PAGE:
In a forced (also called pressurized)
In 2-stroke crankcase scavenged engines, the interior of the crankcase, and therefore the crankshaft, connecting rod and bottom of the pistons are sprayed by the 2-stroke oil in the air-fuel-oil mixture which is then burned along with the fuel. The valve train may be contained in a compartment flooded with lubricant so that no oil pump is required.
In a splash lubrication system no oil pump is used. Instead the crankshaft dips into the oil in the sump and due to its high speed, it splashes the crankshaft, connecting rods and bottom of the pistons. The connecting rod big end caps may have an attached scoop to enhance this effect. The valve train may also be sealed in a flooded compartment, or open to the crankshaft in a way that it receives splashed oil and allows it to drain back to the sump. Splash lubrication is common for small 4-stroke engines.
In a forced (also called pressurized) lubrication system, lubrication is accomplished in a closed loop which carries motor oil to the surfaces serviced by the system and then returns the oil to a reservoir. The auxiliary equipment of an engine is typically not serviced by this loop; for instance, an alternator may use ball bearings sealed with its lubricant. The reservoir for the oil is usually the sump, and when this is the case, it is called a wet sump system. When there is a different oil reservoir the crankcase still catches it, but it is continuously drained by a dedicated pump; this is called a dry sump system.
For what modern gadgets car is worth paying attention to?
Due to the fact that more and more cars are equipped with modern systems supporting the work of the driver no longer unusual today in the presence of car parking sensor or navigation built into the car. People with older models can on their own to invest in this type of solution too little money. Why? First of all, using such useful gadgets we can not only shorten their time maneuvering or find your way to your destination, but also no worries plan everything well in advance. The presence of a variety of sensors in turn influences that we can feel more confident behind the wheel, even in unfamiliar terrain.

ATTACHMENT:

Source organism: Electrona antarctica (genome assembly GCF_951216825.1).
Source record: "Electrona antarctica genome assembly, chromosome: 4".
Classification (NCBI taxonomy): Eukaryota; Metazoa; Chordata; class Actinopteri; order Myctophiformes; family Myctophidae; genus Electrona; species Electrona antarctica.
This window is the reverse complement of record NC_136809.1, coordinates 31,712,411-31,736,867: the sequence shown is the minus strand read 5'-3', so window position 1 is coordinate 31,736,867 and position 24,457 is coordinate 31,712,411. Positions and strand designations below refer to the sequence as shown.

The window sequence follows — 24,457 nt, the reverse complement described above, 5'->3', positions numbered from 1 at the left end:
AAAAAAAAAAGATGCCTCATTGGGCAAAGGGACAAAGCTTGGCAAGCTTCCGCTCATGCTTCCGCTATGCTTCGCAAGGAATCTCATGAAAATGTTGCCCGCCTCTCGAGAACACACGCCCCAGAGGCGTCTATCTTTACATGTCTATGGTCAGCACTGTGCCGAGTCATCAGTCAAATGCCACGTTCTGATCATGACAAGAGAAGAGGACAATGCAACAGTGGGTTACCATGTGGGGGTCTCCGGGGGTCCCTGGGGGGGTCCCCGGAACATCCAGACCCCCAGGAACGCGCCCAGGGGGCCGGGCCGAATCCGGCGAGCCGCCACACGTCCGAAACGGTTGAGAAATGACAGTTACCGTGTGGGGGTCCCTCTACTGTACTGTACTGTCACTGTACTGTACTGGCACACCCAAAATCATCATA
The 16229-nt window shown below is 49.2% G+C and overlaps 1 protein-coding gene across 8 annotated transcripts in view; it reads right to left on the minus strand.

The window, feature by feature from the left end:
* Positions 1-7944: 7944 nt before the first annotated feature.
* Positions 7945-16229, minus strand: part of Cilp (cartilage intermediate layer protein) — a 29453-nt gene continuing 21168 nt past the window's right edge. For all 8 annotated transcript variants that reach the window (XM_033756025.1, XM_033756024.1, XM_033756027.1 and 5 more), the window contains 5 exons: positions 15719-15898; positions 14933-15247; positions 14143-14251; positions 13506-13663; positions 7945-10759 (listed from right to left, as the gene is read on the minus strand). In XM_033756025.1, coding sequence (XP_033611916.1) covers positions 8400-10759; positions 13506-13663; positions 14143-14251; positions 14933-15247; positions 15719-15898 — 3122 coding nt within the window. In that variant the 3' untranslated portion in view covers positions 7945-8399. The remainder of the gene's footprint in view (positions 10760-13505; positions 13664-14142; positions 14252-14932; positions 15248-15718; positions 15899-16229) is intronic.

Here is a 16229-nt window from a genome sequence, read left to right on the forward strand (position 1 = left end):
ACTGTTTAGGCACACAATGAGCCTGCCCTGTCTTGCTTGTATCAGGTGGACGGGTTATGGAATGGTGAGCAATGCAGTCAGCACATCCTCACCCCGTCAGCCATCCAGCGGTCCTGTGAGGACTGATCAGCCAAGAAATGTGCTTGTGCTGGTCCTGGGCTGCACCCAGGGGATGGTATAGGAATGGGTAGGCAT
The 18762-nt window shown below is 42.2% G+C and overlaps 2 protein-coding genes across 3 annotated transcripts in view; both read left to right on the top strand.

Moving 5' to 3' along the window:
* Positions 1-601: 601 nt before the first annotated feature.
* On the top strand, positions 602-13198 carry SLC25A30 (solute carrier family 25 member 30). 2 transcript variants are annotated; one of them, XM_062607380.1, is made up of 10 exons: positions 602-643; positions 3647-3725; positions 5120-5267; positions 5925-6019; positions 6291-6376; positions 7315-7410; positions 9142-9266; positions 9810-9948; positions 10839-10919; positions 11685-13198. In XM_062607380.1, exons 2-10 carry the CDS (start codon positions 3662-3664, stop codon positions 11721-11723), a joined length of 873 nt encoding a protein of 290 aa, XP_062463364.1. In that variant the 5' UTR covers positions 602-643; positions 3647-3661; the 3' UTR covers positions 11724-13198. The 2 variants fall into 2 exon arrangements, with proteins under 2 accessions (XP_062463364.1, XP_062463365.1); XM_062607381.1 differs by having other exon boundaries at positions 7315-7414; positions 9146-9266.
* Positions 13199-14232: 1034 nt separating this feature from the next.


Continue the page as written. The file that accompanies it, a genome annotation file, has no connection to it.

Common cylinder configurations
Common cylinder configurations include the straight or inline configuration, the more compact V configuration, and the wider but smoother flat or boxer configuration. Aircraft engines can also adopt a radial configuration, which allows more effective cooling. More unusual configurations such as the H, U, X, and W have also been used.
Multiple cylinder engines have their valve train and crankshaft configured so that pistons are at different parts of their cycle. It is desirable to have the piston's cycles uniformly spaced (this is called even firing) especially in forced induction engines; this reduces torque pulsations21 and makes inline engines with more than 3 cylinders statically balanced in its primary forces. However, some engine configurations require odd firing to achieve better balance than what is possible with even firing. For instance, a 4-stroke I2 engine has better balance when the angle between the crankpins is 180° because the pistons move in opposite directions and inertial forces partially cancel, but this gives an odd firing pattern where one cylinder fires 180° of crankshaft rotation after the other, then no cylinder fires for 540°. With an even firing pattern the pistons would move in unison and the associated forces would add.
Multiple crankshaft configurations do not necessarily need a cylinder head at all because they can instead have a piston at each end of the cylinder called an opposed piston design. Because fuel inlets and outlets are positioned at opposed ends of the cylinder, one can achieve uniflow scavenging, which, as in the four-stroke engine is efficient over a wide range of engine speeds. Thermal efficiency is improved because of a lack of cylinder heads. This design was used in the Junkers Jumo 205 diesel aircraft engine, using two crankshafts at either end of a single bank of cylinders, and most remarkably in the Napier Deltic diesel engines. These used three crankshafts to serve three banks of double-ended cylinders arranged in an equilateral triangle with the crankshafts at the corners. It was also used in single-bank locomotive engines, and is still used in marine propulsion engines and marine auxiliary generators.